A developing story about the punitive use of a school commissioner at Rangiora High raises questions about a promise the government made two years ago to fix a system of school interventions that was clearly broken then.

At Rangiora High, the respected local principal Peggy Burrows is reportedly the subject of bullying by a school commissioner. At the centre of the school’s difficulties is the proceeds of a land sale. The school was required to sell farm land it owned, on which it ran its agricultural programme, when the land was rezoned for urban use. The school intended to use the money to buy other farmland so that it could continue the programme.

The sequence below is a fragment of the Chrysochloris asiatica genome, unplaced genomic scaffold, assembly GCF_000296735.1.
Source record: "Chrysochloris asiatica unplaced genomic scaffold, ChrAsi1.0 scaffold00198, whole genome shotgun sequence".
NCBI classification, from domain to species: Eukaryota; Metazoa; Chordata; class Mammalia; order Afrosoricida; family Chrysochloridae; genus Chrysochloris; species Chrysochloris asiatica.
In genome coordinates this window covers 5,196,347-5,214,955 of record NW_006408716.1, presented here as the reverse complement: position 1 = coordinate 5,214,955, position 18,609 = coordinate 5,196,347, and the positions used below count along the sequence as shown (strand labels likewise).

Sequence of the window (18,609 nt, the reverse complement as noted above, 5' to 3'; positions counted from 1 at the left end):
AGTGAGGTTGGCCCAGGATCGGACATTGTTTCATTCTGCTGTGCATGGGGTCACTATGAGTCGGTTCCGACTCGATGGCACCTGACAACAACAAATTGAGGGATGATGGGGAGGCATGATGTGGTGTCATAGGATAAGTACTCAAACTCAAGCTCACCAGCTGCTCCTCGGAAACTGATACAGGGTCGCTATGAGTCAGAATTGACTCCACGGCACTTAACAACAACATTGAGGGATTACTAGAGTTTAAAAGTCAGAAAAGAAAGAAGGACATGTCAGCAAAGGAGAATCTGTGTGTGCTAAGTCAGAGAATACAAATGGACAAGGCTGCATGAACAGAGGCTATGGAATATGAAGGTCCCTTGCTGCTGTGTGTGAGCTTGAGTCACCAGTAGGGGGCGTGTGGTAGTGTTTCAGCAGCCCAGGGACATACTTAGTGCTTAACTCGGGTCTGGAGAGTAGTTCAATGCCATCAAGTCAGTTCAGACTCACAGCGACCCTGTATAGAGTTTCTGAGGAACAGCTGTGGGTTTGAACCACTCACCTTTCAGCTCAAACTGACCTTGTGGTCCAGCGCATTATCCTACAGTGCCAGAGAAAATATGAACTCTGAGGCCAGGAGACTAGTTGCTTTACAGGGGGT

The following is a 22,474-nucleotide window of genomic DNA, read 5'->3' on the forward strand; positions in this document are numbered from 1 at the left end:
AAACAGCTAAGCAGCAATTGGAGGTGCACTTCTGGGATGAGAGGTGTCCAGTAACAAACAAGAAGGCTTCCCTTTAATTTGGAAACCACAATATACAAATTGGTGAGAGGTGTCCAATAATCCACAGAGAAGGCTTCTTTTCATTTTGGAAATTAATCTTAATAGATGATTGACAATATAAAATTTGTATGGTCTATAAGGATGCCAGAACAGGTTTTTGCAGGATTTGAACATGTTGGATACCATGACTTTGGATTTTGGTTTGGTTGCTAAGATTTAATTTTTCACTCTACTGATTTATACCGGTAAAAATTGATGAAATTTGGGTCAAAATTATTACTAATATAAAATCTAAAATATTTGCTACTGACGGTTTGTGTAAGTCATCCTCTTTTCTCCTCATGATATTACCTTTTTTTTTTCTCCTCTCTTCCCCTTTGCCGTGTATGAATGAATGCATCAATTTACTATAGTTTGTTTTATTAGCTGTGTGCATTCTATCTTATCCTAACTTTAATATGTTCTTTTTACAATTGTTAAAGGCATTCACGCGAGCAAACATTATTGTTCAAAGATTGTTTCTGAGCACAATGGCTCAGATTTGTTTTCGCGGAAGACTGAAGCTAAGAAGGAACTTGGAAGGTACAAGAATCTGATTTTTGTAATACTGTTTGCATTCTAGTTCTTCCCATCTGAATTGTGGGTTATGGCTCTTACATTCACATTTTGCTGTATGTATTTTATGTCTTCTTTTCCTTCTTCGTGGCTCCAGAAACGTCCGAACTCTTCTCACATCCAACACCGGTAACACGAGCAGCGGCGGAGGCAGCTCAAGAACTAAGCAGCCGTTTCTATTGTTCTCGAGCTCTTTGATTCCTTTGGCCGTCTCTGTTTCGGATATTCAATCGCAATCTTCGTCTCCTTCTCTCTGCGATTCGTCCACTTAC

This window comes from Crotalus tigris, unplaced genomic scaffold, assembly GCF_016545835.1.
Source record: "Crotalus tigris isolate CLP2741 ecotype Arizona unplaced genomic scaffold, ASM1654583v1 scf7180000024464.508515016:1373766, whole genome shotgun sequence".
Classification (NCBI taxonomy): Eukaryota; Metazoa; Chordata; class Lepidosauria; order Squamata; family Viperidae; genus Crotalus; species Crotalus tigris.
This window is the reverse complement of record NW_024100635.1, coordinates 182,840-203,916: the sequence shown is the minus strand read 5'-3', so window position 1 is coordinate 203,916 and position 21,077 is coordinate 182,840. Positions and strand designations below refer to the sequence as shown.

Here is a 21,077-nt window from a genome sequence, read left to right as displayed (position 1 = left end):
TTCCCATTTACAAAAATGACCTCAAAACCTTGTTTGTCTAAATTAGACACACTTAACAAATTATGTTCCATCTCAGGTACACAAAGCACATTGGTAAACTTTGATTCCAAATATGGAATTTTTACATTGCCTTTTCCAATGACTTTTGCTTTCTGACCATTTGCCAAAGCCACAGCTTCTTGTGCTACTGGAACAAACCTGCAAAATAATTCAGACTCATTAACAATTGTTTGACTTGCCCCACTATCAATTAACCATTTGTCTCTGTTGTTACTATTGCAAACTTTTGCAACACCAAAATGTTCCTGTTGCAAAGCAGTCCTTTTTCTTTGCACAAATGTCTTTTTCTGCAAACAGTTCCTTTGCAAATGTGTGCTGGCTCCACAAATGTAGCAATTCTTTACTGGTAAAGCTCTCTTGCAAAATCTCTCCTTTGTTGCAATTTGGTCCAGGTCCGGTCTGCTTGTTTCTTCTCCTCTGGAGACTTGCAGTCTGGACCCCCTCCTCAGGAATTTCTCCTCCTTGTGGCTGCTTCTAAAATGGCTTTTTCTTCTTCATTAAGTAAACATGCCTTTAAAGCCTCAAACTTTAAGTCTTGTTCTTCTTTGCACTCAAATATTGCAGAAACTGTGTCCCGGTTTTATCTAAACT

Kelvin Smythe at his blog Networkonnect has run a series of blogs on the subject. NZ First MP Tracey Martin became involved, issuing a press release that asked why a competent and democratically elected board had been sacked.

But the issue is also a reprise of a series of scandals from a couple of years ago, which were first raised by EA magazine. Very well paid commissioners and statutory managers appeared to be rorting a system that requires schools to pay for them, although schools have very little control over the process. There also appeared to be instances of commissioners or managers being used for political payback.

Does anyone have more detail about the situation in Rangiora – and who might be behind the sacking of the board?

After the issue gained public traction, and NZEI called for an independent review, the minister did promise to review the system. Last heard of that.